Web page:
What should the pH level be in a tropical fish tank?

Tropical fish come from a range of pH levels in nature but most are happy in a pH of 7. 7 is classed as a neutral pH and is neither acid nor alkaline. Aim for a constant pH of 7 in your tropical aquarium and most popular tropical fish species should thrive. 

Exceptions are fish which naturally come from very acidic waters like Discus and Chocolate Gourami, or from alkaline waters like Lake Tanganyika cichlids and Sailfin Mollies. They may not thrive in a neutral pH so their water should have its pH value adjusted so that it’s more to their liking, and they should only be mixed with other acid-loving or alkaline loving species.

Frontosa cichlids from Lake Tanganyika prefer a pH over 8.0

What’s the pH of tapwater?

The pH of tapwater varies depending on where you live, and the bedrock that your water source is taken from. Water authorities also aim for a neutral pH in tapwater although it may vary from 6.5-8.5. Find out if you live in a soft water area (with low pH,) or a hard water area, (with high pH) as when you use tapwater to fill your tank and change the water, the pH will be affected. 

If your tapwater is very soft it will be perfect for most South American species like Tetras and Corydoras catfish. If you want to keep hard water fish but have soft tapwater you will need to use a pH buffer as well as a dechlorinator each time you do a water change.

If your tapwater is very hard it will be perfect for Lake Malawi and Lake Tanganyika cichlids, but if you want to keep soft water fish in hard tap water you’ll either need to use a pH buffer which lowers pH, or stop using tapwater altogether and instead use water which has been purified by Reverse Osmosis.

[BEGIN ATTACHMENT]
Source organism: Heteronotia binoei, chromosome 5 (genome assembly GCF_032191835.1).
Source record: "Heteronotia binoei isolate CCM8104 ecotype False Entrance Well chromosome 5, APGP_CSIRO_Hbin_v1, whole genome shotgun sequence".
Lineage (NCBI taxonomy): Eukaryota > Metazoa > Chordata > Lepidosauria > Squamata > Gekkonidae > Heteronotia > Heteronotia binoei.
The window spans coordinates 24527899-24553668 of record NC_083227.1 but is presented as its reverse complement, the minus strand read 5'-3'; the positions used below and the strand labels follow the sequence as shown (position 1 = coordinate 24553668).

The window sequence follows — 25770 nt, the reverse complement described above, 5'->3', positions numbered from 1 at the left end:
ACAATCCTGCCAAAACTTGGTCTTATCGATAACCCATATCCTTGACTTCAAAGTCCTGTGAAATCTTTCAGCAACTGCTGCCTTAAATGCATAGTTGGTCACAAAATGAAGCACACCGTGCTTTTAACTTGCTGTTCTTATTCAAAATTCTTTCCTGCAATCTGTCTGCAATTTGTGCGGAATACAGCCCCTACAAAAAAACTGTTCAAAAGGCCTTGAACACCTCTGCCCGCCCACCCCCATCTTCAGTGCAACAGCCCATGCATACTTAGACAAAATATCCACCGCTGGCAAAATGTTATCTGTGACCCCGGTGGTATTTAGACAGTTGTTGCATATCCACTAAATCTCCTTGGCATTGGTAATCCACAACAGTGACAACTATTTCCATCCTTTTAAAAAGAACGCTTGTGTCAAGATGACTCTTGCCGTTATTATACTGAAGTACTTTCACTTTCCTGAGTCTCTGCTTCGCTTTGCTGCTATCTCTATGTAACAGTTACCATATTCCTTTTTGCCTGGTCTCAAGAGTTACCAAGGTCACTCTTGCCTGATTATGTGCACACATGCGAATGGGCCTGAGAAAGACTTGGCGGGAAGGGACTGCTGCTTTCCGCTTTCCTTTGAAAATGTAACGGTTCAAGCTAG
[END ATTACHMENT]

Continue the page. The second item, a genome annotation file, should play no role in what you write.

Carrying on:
Abbreviated to “RO”, Reverse Osmosis water has the added benefit of having chlorine removed,) so no liquid dechlorinator necessary and almost all the phosphate and nitrate is removed too, which can cause algae issues in tanks which don’t contain live plants.

But if you want an easy life test the pH of your tapwater using a pH test kit, and then match the fish to the pH.   

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Jeremy Gay is an author, lifelong fishkeeper, and aquatic specialist. He's a former editor of Practical Fishkeeping Magazine, UK editor at Reefbuilders, a former aquatic store manager, and has collected fish in Sri Lanka and the Amazon. He's been on tv and radio, contributed to Koi Carp and Gardeners World magazines, been a product tester, a judge, and a product developer. Jeremy is here to guide and advise you on all things tropical, pond and marine, from set-up to stocking, health, feeding to breeding, as well as solving many common fishkeeping problems along the way.


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